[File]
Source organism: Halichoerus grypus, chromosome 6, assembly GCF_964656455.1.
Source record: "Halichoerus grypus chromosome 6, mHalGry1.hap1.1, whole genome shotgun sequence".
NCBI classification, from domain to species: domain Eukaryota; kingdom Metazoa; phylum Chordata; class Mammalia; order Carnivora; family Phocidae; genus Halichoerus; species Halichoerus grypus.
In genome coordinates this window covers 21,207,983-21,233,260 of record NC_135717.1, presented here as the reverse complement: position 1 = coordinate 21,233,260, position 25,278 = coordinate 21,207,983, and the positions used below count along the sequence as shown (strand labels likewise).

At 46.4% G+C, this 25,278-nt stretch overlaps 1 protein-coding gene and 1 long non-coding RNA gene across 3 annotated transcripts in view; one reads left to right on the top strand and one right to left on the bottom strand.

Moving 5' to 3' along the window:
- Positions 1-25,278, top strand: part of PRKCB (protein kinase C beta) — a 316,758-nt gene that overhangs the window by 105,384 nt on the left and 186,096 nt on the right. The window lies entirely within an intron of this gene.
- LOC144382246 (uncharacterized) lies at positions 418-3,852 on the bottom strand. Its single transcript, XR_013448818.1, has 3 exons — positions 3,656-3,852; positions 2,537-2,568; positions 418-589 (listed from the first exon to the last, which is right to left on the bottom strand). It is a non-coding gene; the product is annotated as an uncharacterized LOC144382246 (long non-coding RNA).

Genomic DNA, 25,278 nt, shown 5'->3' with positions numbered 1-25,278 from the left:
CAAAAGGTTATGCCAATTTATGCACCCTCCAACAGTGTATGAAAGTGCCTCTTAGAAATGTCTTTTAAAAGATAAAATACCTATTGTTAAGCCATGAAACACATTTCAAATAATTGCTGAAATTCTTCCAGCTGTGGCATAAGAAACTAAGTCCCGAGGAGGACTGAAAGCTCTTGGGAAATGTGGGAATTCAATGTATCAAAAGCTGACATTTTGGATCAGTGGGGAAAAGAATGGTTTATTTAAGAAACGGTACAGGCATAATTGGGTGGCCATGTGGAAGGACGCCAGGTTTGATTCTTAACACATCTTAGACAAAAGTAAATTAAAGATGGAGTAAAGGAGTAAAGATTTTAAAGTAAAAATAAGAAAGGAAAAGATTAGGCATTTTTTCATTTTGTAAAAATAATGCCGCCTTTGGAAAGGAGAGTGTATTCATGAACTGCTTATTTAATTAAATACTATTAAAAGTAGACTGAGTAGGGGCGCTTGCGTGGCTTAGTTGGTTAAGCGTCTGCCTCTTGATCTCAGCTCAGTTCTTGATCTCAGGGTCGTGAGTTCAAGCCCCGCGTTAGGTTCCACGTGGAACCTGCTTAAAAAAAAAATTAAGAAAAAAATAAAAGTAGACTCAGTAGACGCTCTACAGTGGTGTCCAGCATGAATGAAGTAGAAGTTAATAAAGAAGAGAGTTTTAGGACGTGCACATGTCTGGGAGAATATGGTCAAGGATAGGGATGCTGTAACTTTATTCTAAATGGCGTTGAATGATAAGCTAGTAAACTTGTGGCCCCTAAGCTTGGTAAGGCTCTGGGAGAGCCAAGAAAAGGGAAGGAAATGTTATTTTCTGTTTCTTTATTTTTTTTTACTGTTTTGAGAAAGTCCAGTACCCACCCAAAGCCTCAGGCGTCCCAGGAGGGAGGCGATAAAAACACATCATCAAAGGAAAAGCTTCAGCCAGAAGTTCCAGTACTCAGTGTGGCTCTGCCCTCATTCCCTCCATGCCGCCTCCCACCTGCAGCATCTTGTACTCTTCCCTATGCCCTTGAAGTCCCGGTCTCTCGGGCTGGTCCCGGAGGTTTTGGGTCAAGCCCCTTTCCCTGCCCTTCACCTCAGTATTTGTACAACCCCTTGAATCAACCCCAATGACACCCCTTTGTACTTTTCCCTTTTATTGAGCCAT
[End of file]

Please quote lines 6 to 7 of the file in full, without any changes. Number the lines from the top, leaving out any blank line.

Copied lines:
Moving 5' to 3' along the window:
- Positions 1-25,278, top strand: part of PRKCB (protein kinase C beta) — a 316,758-nt gene that overhangs the window by 105,384 nt on the left and 186,096 nt on the right. The window lies entirely within an intron of this gene.